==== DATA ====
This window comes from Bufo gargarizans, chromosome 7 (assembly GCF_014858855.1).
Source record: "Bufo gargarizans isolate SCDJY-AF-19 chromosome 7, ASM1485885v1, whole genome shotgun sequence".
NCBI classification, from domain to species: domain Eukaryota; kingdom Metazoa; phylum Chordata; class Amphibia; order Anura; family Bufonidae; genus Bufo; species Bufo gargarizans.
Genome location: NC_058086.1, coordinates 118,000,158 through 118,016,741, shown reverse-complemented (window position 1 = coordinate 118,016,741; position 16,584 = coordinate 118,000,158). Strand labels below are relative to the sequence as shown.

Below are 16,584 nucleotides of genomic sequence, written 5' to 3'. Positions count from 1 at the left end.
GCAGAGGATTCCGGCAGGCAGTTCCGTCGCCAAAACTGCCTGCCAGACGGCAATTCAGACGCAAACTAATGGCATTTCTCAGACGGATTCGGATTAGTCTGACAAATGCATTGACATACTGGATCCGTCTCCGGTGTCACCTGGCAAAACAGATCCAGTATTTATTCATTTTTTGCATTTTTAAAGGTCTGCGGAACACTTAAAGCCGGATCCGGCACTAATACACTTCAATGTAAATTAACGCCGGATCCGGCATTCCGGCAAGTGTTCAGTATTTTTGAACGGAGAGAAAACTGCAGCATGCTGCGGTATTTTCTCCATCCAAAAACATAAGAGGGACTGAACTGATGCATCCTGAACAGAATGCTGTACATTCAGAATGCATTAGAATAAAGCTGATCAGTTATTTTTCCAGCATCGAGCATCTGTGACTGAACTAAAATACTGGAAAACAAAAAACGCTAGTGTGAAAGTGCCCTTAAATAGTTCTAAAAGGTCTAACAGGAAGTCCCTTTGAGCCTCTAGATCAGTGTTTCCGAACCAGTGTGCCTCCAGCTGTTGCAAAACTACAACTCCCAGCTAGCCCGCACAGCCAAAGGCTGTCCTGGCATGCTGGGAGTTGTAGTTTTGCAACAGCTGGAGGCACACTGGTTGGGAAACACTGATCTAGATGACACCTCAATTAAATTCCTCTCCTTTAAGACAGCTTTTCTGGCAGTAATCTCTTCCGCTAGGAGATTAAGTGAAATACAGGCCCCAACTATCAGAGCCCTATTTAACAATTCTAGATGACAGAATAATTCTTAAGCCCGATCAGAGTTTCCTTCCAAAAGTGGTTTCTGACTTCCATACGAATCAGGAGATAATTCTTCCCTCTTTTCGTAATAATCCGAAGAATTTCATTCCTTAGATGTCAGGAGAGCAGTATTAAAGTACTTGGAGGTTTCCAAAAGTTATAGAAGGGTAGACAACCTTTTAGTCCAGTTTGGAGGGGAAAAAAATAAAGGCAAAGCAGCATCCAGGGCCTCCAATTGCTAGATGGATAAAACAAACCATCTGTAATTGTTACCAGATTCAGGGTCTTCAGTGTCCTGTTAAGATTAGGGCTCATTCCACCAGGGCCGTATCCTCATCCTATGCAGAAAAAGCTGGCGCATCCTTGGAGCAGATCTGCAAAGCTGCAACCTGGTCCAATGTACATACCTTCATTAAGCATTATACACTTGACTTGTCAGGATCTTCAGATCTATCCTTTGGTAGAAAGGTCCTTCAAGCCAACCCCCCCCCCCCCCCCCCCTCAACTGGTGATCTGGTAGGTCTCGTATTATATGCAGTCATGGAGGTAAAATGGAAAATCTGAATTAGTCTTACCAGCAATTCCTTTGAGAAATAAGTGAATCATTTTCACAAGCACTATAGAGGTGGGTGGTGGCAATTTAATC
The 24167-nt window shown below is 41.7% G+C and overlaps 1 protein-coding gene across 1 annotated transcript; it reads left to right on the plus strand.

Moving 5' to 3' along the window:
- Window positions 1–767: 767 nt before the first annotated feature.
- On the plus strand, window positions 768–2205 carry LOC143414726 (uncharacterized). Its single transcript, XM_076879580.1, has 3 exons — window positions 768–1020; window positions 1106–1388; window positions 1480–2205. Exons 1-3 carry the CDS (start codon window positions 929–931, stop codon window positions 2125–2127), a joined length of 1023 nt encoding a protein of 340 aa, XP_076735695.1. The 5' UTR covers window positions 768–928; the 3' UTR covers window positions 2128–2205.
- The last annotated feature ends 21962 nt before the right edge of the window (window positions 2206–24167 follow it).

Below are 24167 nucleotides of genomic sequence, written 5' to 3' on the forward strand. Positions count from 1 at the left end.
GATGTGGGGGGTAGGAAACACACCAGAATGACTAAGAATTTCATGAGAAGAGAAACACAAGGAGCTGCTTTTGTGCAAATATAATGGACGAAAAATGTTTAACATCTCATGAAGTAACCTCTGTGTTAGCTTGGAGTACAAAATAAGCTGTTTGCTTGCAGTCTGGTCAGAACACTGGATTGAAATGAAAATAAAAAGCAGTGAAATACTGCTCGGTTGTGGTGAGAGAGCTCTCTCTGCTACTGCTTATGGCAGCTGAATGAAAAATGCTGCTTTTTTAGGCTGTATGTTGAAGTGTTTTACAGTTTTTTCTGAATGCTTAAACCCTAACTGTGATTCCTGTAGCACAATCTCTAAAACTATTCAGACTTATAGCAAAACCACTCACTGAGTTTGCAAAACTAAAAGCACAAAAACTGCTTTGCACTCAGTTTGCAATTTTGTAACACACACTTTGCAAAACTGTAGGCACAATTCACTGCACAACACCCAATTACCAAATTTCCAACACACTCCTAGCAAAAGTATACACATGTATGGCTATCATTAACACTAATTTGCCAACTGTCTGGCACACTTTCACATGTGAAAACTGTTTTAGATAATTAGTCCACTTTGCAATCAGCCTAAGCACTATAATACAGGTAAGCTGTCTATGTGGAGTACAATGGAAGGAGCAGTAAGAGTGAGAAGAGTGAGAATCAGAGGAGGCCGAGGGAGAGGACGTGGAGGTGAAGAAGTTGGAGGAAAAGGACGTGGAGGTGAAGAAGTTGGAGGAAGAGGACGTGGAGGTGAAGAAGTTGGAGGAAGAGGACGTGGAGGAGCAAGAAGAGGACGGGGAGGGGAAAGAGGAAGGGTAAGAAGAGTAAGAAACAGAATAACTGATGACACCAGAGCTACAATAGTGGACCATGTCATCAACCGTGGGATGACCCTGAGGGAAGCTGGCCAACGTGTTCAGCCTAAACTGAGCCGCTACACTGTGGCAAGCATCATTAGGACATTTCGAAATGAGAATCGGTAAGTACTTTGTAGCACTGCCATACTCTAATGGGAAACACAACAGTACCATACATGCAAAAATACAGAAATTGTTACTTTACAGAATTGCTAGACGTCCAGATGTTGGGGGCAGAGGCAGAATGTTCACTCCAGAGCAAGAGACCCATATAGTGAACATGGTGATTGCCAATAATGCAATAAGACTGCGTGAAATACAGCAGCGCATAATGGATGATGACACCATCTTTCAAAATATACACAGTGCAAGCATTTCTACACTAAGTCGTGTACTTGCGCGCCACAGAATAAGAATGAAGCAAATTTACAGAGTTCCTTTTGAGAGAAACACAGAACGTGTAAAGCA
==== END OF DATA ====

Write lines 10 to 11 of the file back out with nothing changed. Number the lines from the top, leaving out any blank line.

- On the plus strand, window positions 768–2205 carry LOC143414726 (uncharacterized). Its single transcript, XM_076879580.1, has 3 exons — window positions 768–1020; window positions 1106–1388; window positions 1480–2205. Exons 1-3 carry the CDS (start codon window positions 929–931, stop codon window positions 2125–2127), a joined length of 1023 nt encoding a protein of 340 aa, XP_076735695.1. The 5' UTR covers window positions 768–928; the 3' UTR covers window positions 2128–2205.
- The last annotated feature ends 21962 nt before the right edge of the window (window positions 2206–24167 follow it).